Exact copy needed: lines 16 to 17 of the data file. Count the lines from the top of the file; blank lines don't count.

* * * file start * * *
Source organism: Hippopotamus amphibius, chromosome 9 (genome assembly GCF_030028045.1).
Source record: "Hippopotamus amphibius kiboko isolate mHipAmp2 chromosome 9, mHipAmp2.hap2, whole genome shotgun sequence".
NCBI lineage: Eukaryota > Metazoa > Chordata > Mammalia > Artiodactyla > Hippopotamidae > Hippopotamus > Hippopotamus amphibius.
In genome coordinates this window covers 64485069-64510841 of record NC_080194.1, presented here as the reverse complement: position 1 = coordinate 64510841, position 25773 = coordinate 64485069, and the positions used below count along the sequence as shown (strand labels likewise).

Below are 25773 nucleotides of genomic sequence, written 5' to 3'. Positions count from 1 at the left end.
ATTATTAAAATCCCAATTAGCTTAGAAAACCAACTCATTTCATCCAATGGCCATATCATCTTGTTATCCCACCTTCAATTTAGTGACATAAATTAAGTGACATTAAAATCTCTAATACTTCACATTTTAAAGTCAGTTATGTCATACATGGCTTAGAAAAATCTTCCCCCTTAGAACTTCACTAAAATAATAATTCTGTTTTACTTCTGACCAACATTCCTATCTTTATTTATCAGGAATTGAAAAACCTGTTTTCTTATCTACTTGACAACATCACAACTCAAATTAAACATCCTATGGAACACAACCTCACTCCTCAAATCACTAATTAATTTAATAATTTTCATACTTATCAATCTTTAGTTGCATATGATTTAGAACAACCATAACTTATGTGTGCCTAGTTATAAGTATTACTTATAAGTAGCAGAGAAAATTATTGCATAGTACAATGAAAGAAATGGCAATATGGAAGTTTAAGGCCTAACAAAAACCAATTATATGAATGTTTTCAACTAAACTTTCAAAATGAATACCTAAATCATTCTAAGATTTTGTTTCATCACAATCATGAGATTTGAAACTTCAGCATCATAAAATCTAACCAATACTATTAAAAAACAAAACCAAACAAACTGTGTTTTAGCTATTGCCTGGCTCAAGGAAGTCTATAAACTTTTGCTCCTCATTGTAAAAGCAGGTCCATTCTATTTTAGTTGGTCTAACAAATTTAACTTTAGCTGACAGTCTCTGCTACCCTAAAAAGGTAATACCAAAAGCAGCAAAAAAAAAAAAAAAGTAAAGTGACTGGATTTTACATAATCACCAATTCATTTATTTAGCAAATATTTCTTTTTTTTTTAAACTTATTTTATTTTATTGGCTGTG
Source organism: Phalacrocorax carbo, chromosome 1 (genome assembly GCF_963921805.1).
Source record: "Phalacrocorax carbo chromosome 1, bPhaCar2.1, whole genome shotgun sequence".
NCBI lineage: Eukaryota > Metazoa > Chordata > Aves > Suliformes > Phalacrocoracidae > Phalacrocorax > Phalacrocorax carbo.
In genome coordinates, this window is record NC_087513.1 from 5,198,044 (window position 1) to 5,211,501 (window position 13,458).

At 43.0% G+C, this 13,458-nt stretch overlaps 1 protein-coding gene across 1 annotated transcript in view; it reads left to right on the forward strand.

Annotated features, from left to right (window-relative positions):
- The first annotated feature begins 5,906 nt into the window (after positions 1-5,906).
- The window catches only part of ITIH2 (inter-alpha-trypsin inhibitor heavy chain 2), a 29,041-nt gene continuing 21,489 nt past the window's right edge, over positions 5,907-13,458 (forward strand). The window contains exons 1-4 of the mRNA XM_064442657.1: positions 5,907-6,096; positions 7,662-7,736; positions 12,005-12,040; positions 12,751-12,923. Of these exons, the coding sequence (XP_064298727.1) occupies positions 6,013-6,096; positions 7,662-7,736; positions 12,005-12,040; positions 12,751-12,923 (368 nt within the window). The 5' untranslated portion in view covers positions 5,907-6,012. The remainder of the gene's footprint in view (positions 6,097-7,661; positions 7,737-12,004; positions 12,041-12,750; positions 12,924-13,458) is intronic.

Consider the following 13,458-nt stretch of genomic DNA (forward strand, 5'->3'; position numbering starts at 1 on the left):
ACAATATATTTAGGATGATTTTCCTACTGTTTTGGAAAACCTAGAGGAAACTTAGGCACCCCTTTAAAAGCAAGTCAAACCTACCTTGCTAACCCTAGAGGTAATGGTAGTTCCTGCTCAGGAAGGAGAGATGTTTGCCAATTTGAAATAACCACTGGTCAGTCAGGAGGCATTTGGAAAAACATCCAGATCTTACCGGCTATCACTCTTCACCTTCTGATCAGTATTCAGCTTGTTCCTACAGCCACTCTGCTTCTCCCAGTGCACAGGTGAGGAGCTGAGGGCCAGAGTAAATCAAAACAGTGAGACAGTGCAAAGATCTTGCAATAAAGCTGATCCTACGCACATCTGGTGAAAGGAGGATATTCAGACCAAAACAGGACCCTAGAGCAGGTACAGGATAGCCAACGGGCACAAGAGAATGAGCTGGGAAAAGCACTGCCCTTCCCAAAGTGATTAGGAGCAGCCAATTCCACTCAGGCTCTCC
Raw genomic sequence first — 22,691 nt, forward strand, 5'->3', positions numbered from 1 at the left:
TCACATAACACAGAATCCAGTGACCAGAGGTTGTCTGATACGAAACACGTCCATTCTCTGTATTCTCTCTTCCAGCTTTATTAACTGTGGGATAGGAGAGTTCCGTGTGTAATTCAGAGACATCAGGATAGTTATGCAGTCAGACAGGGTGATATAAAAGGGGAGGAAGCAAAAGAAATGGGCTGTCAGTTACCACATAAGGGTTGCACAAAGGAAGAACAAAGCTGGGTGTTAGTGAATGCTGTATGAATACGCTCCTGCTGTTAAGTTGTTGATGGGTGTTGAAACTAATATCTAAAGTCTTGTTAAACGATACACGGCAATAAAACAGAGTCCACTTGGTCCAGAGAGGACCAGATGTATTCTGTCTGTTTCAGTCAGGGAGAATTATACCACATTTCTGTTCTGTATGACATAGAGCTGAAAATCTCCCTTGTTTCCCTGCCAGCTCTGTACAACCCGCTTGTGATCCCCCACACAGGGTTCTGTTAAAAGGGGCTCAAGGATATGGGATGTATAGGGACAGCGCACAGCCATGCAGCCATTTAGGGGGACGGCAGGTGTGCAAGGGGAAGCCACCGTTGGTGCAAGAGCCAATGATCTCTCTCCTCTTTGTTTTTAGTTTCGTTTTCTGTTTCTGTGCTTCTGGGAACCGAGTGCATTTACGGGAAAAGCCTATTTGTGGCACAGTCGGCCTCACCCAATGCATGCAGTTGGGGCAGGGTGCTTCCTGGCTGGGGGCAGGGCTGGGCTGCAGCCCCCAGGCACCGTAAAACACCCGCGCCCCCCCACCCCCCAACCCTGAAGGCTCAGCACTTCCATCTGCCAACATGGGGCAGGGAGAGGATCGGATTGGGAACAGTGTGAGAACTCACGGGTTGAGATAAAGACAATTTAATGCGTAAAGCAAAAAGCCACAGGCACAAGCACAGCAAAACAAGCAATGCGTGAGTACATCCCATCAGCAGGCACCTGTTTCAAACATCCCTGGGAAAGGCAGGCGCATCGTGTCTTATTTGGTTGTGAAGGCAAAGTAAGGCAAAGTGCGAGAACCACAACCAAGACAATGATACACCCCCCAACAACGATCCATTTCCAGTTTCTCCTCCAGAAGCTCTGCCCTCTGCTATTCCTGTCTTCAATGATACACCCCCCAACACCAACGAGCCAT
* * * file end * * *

ACAATATATTTAGGATGATTTTCCTACTGTTTTGGAAAACCTAGAGGAAACTTAGGCACCCCTTTAAAAGCAAGTCAAACCTACCTTGCTAACCCTAGAGGTAATGGTAGTTCCTGCTCAGGAAGGAGAGATGTTTGCCAATTTGAAATAACCACTGGTCAGTCAGGAGGCATTTGGAAAAACATCCAGATCTTACCGGCTATCACTCTTCACCTTCTGATCAGTATTCAGCTTGTTCCTACAGCCACTCTGCTTCTCCCAGTGCACAGGTGAGGAGCTGAGGGCCAGAGTAAATCAAAACAGTGAGACAGTGCAAAGATCTTGCAATAAAGCTGATCCTACGCACATCTGGTGAAAGGAGGATATTCAGACCAAAACAGGACCCTAGAGCAGGTACAGGATAGCCAACGGGCACAAGAGAATGAGCTGGGAAAAGCACTGCCCTTCCCAAAGTGATTAGGAGCAGCCAATTCCACTCAGGCTCTCC
Raw genomic sequence first — 22,691 nt, forward strand, 5'->3', positions numbered from 1 at the left: